- An individual who is covered by a general purpose health FSA that pays or reimburses all qualified medical expenses is not an eligible individual for purposes of making contributions to an HSA during the entire plan year of the health FSA without regard to the amount available from the health FSA for any month during the plan year. Thus, an individual covered by a general purpose health FSA solely as the result of a carryover of unused amounts in a health FSA may not contribute to an HSA even for months in the plan year after the health FSA no longer has any amounts available to pay or reimburse medical expenses.
- An individual who participates in a general purpose health FSA and elects, for the following year, to participate in an HSA-compatible health FSA may elect to have any unused amounts from the general purpose health FSA carried over to the HSA- compatible health FSA. There is no requirement that the unused amounts in the general purpose health FSA only be carried over to a general purpose health FSA. However, the carryover amounts may not be carried over to a non-health FSA or another type of cafeteria plan benefit.
- An individual who participates in a general purpose health FSA and elects, for the following year, to participate in an HSA-compatible health FSA and have any unused amounts from the general purpose health FSA carried over to the HSA-compatible health FSA is eligible to contribute to an HSA during the following year if the individual is otherwise eligible under Internal Revenue Code Section 223(c)(1)(A).
- A cafeteria plan that offers both a general purpose health FSA and an HSA- compatible health FSA may automatically treat an individual who elects coverage in an HDHP for the following year as enrolled in the HSA-compatible health FSA and carry over any unused amounts from a general purpose health FSA to the HSA compatible health FSA for the following year.
- A cafeteria plan may provide that if an individual participates in a general purpose health FSA that provides for a carryover of unused amounts, the individual may elect prior to the beginning of the following year to decline or waive the carryover for the following year. In that case, the individual who declines under the terms of the cafeteria plan may contribute to an HSA during the following year if the individual is otherwise eligible under Code Section 223(c)(1)(A).
- If an individual elects to carry over unused amounts from a general purpose health FSA to a HSA-compatible health FSA, the uniform coverage rules may be applied during the run- out period of the general purpose health FSA as follows: During the run-out period for the general purpose health FSA, the unused health FSA amounts may be used to reimburse any allowed section 213(d) medical expenses incurred prior to the end of the general purpose health FSA plan year. Any claims covered by the HSA-compatible health FSA must be timely reimbursed up to the amount elected for the HSA-compatible health FSA plan year. Any claims in excess of the elected amount may be reimbursed after the run-out period when the amount of any carryover is determined. (The memo provides an illustrative example.)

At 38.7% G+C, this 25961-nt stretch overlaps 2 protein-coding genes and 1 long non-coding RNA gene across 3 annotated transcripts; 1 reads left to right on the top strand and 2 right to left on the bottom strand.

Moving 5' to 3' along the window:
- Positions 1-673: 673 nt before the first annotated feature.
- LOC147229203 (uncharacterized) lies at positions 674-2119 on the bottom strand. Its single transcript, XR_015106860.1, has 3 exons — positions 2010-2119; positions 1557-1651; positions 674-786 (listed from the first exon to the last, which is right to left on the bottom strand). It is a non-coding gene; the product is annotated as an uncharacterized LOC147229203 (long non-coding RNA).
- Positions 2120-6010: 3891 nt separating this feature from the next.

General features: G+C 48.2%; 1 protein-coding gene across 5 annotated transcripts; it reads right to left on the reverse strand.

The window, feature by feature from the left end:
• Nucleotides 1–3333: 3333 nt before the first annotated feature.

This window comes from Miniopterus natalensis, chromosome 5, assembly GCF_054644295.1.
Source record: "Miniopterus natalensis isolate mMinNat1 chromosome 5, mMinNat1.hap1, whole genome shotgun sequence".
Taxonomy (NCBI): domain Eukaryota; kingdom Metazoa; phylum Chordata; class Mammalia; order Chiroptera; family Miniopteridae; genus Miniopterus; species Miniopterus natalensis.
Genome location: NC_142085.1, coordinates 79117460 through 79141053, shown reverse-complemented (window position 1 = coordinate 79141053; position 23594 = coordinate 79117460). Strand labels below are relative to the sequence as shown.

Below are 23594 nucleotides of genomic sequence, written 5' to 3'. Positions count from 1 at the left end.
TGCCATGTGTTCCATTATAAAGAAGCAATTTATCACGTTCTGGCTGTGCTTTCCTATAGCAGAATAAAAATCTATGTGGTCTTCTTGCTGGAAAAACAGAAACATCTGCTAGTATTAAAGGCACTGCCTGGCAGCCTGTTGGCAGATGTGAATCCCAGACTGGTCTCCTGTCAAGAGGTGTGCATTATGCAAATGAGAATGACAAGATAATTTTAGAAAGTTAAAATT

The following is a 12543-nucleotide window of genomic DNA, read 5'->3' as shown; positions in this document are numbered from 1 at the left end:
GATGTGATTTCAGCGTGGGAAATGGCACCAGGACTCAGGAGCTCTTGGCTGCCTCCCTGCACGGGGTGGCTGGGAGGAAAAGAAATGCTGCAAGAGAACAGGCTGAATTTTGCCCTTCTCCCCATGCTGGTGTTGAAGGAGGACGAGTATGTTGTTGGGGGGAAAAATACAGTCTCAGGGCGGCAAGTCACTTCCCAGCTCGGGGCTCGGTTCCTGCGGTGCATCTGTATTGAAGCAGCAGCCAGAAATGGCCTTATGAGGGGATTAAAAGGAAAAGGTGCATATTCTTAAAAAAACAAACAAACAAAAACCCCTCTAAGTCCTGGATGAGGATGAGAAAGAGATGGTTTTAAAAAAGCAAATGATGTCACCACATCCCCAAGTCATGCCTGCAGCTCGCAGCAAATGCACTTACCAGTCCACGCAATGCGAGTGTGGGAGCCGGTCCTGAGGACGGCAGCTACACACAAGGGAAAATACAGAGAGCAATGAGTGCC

Correction Procedures for Improper Health FSA Payments
IRS Chief Counsel Memo No. 201413006 interprets the rules for how the sponsor of a health FSA must correct “improper payments” (i.e., “includ[ing] a payment that is not properly substantiated as well as a reimbursement of an expense that is later identified as not a qualified expense).
In a series of three questions and answers, Memorandum No 201413006 specifically addresses:
- Whether the correction procedures for debit cards provided in the proposed cafeteria plan regulations may be applied to improper payments from a health flexible spending arrangement;
- Whether an employer may alter the order of correction procedures provided in the proposed cafeteria plan’s regulations; and
- In cases in which all other correction procedures have been exhausted and the employer treats the improper payment as business indebtedness, whether the amount of a forgiven improper payment is reported by the employer to the employee on Form W-2 or Form 1099.
Both issuances are dated February 12 but were not released by IRS until March 28. For more information, contact Kathryn Wilber, senior counsel, health policy, at (202) 289-6700.
IRS Releases New Procedures for 403(b) Plan Administration
On March 25, the Internal Revenue Service (IRS) issued Revenue Procedure 2014-28, amending the procedures for issuing opinion and advisory letters for pre-approved 403(b) plans (i.e., prototype and volume submitter plans).
Under the program as amended by this revenue procedure, the IRS will accept applications through April 30, 2015, for opinion and advisory letters regarding the acceptability of prototype plan and volume submitter plan formats under Section 403(b) of the Internal Revenue Code. This revenue procedure amends the opinion and advisory letter procedure established by Revenue Procedure 2013-22, which allows more plan sponsors and eligible employers to participate in the pre-approved 403(b) plan program.
For more information, contact Jan Jacobson, senior counsel, retirement policy, at 202-289-6700.